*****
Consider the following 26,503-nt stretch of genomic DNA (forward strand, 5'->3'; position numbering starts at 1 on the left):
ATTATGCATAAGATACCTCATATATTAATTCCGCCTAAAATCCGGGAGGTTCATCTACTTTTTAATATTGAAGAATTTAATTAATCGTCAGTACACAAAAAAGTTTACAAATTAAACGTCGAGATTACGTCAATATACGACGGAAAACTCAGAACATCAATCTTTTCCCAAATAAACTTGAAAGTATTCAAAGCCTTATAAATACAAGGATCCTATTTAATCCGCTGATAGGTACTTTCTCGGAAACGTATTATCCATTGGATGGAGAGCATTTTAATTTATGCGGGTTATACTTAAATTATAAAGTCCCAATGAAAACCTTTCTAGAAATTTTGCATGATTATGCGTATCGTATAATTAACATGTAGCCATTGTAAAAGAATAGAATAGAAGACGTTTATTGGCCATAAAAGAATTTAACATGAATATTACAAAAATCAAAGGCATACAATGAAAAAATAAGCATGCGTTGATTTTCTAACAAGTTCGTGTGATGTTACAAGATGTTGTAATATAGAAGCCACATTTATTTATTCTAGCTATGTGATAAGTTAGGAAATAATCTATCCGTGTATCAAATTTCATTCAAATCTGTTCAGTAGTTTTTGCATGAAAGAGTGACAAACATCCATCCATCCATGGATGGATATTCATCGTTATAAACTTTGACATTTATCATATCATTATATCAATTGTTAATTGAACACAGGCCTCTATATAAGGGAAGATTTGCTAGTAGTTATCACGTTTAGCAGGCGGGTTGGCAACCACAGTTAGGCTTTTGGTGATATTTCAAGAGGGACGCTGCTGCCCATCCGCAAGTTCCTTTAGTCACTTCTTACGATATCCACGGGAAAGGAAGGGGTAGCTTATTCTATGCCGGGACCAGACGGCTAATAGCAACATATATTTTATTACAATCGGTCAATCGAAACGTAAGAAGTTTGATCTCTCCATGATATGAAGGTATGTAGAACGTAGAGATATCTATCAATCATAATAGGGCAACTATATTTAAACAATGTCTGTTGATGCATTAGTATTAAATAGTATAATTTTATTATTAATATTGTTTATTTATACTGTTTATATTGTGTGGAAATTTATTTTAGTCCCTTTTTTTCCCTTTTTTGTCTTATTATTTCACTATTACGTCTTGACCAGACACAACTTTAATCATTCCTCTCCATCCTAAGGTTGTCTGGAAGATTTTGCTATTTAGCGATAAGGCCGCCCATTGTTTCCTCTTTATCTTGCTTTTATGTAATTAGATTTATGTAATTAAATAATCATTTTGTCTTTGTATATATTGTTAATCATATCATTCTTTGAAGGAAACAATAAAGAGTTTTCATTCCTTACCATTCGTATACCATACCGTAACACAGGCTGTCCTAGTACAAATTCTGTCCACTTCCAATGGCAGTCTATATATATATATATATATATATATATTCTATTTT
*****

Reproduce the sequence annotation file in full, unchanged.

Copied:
Consider the following 26,503-nt stretch of genomic DNA (forward strand, 5'->3'; position numbering starts at 1 on the left):
ATTATGCATAAGATACCTCATATATTAATTCCGCCTAAAATCCGGGAGGTTCATCTACTTTTTAATATTGAAGAATTTAATTAATCGTCAGTACACAAAAAAGTTTACAAATTAAACGTCGAGATTACGTCAATATACGACGGAAAACTCAGAACATCAATCTTTTCCCAAATAAACTTGAAAGTATTCAAAGCCTTATAAATACAAGGATCCTATTTAATCCGCTGATAGGTACTTTCTCGGAAACGTATTATCCATTGGATGGAGAGCATTTTAATTTATGCGGGTTATACTTAAATTATAAAGTCCCAATGAAAACCTTTCTAGAAATTTTGCATGATTATGCGTATCGTATAATTAACATGTAGCCATTGTAAAAGAATAGAATAGAAGACGTTTATTGGCCATAAAAGAATTTAACATGAATATTACAAAAATCAAAGGCATACAATGAAAAAATAAGCATGCGTTGATTTTCTAACAAGTTCGTGTGATGTTACAAGATGTTGTAATATAGAAGCCACATTTATTTATTCTAGCTATGTGATAAGTTAGGAAATAATCTATCCGTGTATCAAATTTCATTCAAATCTGTTCAGTAGTTTTTGCATGAAAGAGTGACAAACATCCATCCATCCATGGATGGATATTCATCGTTATAAACTTTGACATTTATCATATCATTATATCAATTGTTAATTGAACACAGGCCTCTATATAAGGGAAGATTTGCTAGTAGTTATCACGTTTAGCAGGCGGGTTGGCAACCACAGTTAGGCTTTTGGTGATATTTCAAGAGGGACGCTGCTGCCCATCCGCAAGTTCCTTTAGTCACTTCTTACGATATCCACGGGAAAGGAAGGGGTAGCTTATTCTATGCCGGGACCAGACGGCTAATAGCAACATATATTTTATTACAATCGGTCAATCGAAACGTAAGAAGTTTGATCTCTCCATGATATGAAGGTATGTAGAACGTAGAGATATCTATCAATCATAATAGGGCAACTATATTTAAACAATGTCTGTTGATGCATTAGTATTAAATAGTATAATTTTATTATTAATATTGTTTATTTATACTGTTTATATTGTGTGGAAATTTATTTTAGTCCCTTTTTTTCCCTTTTTTGTCTTATTATTTCACTATTACGTCTTGACCAGACACAACTTTAATCATTCCTCTCCATCCTAAGGTTGTCTGGAAGATTTTGCTATTTAGCGATAAGGCCGCCCATTGTTTCCTCTTTATCTTGCTTTTATGTAATTAGATTTATGTAATTAAATAATCATTTTGTCTTTGTATATATTGTTAATCATATCATTCTTTGAAGGAAACAATAAAGAGTTTTCATTCCTTACCATTCGTATACCATACCGTAACACAGGCTGTCCTAGTACAAATTCTGTCCACTTCCAATGGCAGTCTATATATATATATATATATATATATATTCTATTTT